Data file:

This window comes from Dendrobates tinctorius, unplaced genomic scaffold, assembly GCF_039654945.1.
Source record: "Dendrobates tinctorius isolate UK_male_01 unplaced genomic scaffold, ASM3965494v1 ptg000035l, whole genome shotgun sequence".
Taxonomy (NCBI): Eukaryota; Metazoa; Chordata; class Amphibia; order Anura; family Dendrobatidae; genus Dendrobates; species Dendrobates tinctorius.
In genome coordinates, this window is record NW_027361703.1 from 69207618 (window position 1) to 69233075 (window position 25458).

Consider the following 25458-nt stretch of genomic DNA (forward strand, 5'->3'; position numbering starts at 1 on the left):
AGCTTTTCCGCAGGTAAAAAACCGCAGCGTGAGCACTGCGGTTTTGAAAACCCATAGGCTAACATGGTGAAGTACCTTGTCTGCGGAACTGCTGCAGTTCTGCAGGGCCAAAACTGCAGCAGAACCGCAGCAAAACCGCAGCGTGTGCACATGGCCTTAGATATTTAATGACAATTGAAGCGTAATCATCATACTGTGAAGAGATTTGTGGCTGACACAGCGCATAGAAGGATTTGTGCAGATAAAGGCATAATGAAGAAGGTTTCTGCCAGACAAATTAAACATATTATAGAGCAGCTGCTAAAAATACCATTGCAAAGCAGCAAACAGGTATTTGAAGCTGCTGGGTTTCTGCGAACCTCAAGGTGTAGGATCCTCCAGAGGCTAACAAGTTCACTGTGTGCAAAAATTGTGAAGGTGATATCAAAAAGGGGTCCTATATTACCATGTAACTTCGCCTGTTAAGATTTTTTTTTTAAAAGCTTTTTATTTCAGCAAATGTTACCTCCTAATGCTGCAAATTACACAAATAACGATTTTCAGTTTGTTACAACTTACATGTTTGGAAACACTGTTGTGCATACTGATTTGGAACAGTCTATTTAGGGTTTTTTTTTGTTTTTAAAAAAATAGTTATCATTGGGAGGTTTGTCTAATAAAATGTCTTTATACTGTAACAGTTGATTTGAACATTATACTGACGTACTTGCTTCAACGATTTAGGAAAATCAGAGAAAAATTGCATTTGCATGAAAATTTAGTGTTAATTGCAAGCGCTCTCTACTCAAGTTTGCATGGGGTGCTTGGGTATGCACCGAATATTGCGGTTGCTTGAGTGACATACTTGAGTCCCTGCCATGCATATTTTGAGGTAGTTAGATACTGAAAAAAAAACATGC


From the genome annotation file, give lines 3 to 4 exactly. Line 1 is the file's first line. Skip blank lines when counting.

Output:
Taxonomy (NCBI): Eukaryota; Metazoa; Chordata; class Amphibia; order Anura; family Dendrobatidae; genus Dendrobates; species Dendrobates tinctorius.
In genome coordinates, this window is record NW_027361703.1 from 69207618 (window position 1) to 69233075 (window position 25458).